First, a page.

CHICAGO -- Willie Young thought he had Chicago stopped, having pressured and then plowing into Bears backup quarterback Josh McCown just after the ball was thrown and the Detroit Lions looked like they had held on to win Sunday against the Bears.
Except when McCown's pass to Dante Rosario went sailing out of the end zone, Young was flagged for roughing the passer on what appeared to be a helmet-to-helmet hit. Young wasn't happy on the field. He wasn't happy in the locker room after the game, saying players needed to call a meeting about certain calls made this season.
Young's personal foul, though, set up two things. First, it gave Chicago one last chance to tie. Second, it gave defensive tackle Nick Fairley, who had one of his better games of the season Sunday, a chance to make the game-clinching play.
Chicago lined up with three wide receivers and McCown in the shotgun with Matt Forte to the right of him. Fairley was lined up in his typical spot next to Ndamukong Suh, between center Roberto Garza and left guard Matt Slauson.
And considering the Bears had thrown on the last play and had limited success running Sunday, most people could have assumed Chicago was going to pass. Everyone except the Detroit defensive line.
“Just looking at the offensive linemen, I had a hunch they were going to probably run,” Suh said. “Just from the way they looked and that they were lined up. They didn't even come to my side but I know if Nick wasn't going to make the play, which he obviously did, I was going to help him clean it up.”
With Suh, defensive tackle C.J. Mosley and even Fairley potentially anticipating a run, Detroit coach Jim Schwartz explained Monday it actually wasn't much of a surprise at all considering the Bears' tendencies.
And that on the prior two-point conversion play wiped out by the Young penalty, McCown might have actually been looking for Forte to catch a ball first. As McCown rolled to his right, he looked in the direction of Forte, who was blanketed by linebacker Rocky McIntosh.
So reading potentially two straight plays to Forte was actually a smart call.
“They were a yard away and both of their two-point plays they tried to get the ball to arguably their best player,” Schwartz said. “They got a lot of good players on offense but Forte, the first play was a sprint-out and Rocky McIntosh did a fantastic job of getting him covered up. That's one of the reasons that play was incomplete. Even though we had a penalty on the play, that had nothing to do with Rocky or the execution of the scheme.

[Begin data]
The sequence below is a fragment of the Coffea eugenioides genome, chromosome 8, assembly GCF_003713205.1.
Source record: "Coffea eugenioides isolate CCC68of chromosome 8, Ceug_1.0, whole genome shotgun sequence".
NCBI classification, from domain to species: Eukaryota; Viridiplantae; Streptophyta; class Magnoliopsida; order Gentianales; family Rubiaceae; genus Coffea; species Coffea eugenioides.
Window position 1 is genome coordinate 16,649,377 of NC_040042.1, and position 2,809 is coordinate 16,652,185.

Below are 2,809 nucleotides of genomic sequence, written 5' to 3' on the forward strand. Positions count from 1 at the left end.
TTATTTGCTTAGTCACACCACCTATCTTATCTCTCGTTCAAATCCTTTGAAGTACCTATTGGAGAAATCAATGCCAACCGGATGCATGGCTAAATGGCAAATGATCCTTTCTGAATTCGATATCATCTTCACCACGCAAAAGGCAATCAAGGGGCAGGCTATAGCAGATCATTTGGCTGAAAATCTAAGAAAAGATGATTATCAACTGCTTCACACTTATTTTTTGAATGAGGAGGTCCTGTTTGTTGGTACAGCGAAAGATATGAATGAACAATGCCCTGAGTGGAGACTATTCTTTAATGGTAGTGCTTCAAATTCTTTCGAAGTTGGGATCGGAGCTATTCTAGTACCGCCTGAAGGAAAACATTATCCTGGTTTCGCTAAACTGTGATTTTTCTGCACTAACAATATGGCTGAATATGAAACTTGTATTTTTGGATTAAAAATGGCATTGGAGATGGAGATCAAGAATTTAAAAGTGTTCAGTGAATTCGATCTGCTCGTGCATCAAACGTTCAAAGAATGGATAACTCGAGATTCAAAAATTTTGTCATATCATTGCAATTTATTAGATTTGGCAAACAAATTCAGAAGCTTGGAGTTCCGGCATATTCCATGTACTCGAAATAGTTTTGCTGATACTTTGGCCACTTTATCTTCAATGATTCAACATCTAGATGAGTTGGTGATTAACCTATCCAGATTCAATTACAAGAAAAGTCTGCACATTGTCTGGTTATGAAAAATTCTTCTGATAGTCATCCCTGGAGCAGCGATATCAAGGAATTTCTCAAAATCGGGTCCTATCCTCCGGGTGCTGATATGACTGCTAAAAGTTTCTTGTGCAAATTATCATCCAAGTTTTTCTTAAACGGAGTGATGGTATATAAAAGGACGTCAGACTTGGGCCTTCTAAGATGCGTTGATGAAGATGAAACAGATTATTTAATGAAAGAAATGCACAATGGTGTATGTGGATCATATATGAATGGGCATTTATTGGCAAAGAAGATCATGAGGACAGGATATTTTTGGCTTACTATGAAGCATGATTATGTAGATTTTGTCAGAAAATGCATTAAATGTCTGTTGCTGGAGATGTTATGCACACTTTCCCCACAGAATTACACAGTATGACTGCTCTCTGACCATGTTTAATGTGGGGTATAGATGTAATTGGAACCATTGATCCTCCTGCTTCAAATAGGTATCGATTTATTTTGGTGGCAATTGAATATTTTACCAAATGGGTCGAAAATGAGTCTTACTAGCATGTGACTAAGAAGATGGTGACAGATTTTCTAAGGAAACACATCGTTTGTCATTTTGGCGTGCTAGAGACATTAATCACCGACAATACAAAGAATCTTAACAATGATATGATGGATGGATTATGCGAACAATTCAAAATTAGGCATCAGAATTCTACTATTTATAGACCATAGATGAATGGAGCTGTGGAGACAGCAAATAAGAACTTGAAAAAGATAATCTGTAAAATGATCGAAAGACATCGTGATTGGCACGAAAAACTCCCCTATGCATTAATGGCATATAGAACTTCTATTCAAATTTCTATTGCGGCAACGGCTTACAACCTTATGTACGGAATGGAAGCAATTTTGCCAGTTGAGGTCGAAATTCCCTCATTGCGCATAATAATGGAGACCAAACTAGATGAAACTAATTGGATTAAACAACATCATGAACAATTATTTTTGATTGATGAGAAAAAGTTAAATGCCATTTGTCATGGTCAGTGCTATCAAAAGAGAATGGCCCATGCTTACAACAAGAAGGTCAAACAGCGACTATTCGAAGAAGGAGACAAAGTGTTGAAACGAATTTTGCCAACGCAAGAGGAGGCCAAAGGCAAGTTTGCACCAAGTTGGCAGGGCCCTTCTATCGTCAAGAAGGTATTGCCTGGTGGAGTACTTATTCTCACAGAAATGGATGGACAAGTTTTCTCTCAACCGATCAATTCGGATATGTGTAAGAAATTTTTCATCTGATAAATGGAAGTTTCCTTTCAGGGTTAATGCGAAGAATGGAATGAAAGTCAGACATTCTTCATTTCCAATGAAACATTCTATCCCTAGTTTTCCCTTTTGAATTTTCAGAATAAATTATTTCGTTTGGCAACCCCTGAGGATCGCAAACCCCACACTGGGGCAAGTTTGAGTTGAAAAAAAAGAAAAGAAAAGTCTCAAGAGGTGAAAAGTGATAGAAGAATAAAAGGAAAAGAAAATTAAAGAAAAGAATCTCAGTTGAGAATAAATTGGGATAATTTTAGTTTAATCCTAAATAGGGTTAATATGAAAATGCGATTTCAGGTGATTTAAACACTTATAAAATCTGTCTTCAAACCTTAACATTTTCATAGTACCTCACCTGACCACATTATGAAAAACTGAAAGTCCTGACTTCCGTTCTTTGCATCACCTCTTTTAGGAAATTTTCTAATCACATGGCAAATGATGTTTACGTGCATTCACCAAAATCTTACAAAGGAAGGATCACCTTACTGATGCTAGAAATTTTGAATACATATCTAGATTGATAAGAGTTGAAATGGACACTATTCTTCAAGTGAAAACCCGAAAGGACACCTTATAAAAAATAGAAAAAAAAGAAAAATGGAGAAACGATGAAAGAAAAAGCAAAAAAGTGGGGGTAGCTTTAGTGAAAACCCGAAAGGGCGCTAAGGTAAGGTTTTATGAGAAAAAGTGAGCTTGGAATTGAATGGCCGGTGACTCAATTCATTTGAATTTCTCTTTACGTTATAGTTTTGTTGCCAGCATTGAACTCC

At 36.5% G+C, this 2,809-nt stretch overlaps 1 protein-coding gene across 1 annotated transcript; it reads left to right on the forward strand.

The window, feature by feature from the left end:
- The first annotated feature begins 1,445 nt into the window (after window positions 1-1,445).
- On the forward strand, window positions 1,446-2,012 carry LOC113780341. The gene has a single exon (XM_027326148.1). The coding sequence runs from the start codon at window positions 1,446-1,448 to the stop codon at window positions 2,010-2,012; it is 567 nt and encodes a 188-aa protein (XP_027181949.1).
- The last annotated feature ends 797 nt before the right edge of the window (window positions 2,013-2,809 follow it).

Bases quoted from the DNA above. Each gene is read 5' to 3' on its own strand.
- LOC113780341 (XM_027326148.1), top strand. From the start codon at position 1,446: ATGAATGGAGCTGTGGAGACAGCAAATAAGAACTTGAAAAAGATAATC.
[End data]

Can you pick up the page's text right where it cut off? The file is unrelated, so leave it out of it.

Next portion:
“But there's a lot of plays that the Bears get down to the red zone and they run the ball in. They ran one in the week before against Green Bay from 6-inch line and stuff like that. Anytime you're a defensive lineman, your first job is to stop the inside run. They attacked our perimeter for most of the game and for the most part we did a good job defending that, something that we were a little bit weak on in the first game we played them.”
Once McCown snapped the ball, Fairley broke right past Garza as Slauson moved to the second level to engage linebacker DeAndre Levy. Fairley was already past Garza by the time McCown handed the ball to Forte and was 2 yards from him moving at full speed.
No matter the direction, Forte had little chance.
With Garza trying to grab Fairley from the back after he blew by him, the Lions defensive tackle essentially swallowed Forte with a tackle, enveloping him as Forte took his third step to his left trying to stretch the field.
“Just read my keys, had a big A-gap and I just figured it would probably be a run or play-action pass,” Fairley said. “So I just got off the ball real good and it just so happened I made a play.”
Garza actually tried to wrap Fairley from the back but actually ended up falling over Forte once he was tackled. That's how dominant Fairley was on that particular play.
Fairley threw Forte down and then kept going down the field after that, high-stepping down the field in celebration.
“Just made the game-changing play,” Fairley said. “From the defense and the D-line in our room, that's what we always harped on as a D-line, 'let's go make a game-changing play. Somebody step up and make a play.'
“That was me [Sunday].”